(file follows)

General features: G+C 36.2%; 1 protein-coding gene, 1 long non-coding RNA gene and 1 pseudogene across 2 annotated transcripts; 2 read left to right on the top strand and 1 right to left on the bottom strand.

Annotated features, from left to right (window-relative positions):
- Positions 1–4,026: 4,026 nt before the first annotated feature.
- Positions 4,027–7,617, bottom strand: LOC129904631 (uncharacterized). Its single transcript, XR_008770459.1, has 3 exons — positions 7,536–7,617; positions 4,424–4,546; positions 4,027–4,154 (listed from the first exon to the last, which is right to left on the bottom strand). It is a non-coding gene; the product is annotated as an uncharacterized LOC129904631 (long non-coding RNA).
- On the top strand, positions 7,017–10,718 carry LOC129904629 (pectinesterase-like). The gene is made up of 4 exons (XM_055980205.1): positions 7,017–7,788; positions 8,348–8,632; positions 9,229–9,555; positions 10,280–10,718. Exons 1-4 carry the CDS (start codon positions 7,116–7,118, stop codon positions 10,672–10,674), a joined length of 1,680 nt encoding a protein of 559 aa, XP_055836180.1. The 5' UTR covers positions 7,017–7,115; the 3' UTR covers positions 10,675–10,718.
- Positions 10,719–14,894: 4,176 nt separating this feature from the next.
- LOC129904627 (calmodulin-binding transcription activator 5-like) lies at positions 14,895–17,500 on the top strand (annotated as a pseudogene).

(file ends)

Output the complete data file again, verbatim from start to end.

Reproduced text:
General features: G+C 36.2%; 1 protein-coding gene, 1 long non-coding RNA gene and 1 pseudogene across 2 annotated transcripts; 2 read left to right on the top strand and 1 right to left on the bottom strand.

Annotated features, from left to right (window-relative positions):
- Positions 1–4,026: 4,026 nt before the first annotated feature.
- Positions 4,027–7,617, bottom strand: LOC129904631 (uncharacterized). Its single transcript, XR_008770459.1, has 3 exons — positions 7,536–7,617; positions 4,424–4,546; positions 4,027–4,154 (listed from the first exon to the last, which is right to left on the bottom strand). It is a non-coding gene; the product is annotated as an uncharacterized LOC129904631 (long non-coding RNA).
- On the top strand, positions 7,017–10,718 carry LOC129904629 (pectinesterase-like). The gene is made up of 4 exons (XM_055980205.1): positions 7,017–7,788; positions 8,348–8,632; positions 9,229–9,555; positions 10,280–10,718. Exons 1-4 carry the CDS (start codon positions 7,116–7,118, stop codon positions 10,672–10,674), a joined length of 1,680 nt encoding a protein of 559 aa, XP_055836180.1. The 5' UTR covers positions 7,017–7,115; the 3' UTR covers positions 10,675–10,718.
- Positions 10,719–14,894: 4,176 nt separating this feature from the next.
- LOC129904627 (calmodulin-binding transcription activator 5-like) lies at positions 14,895–17,500 on the top strand (annotated as a pseudogene).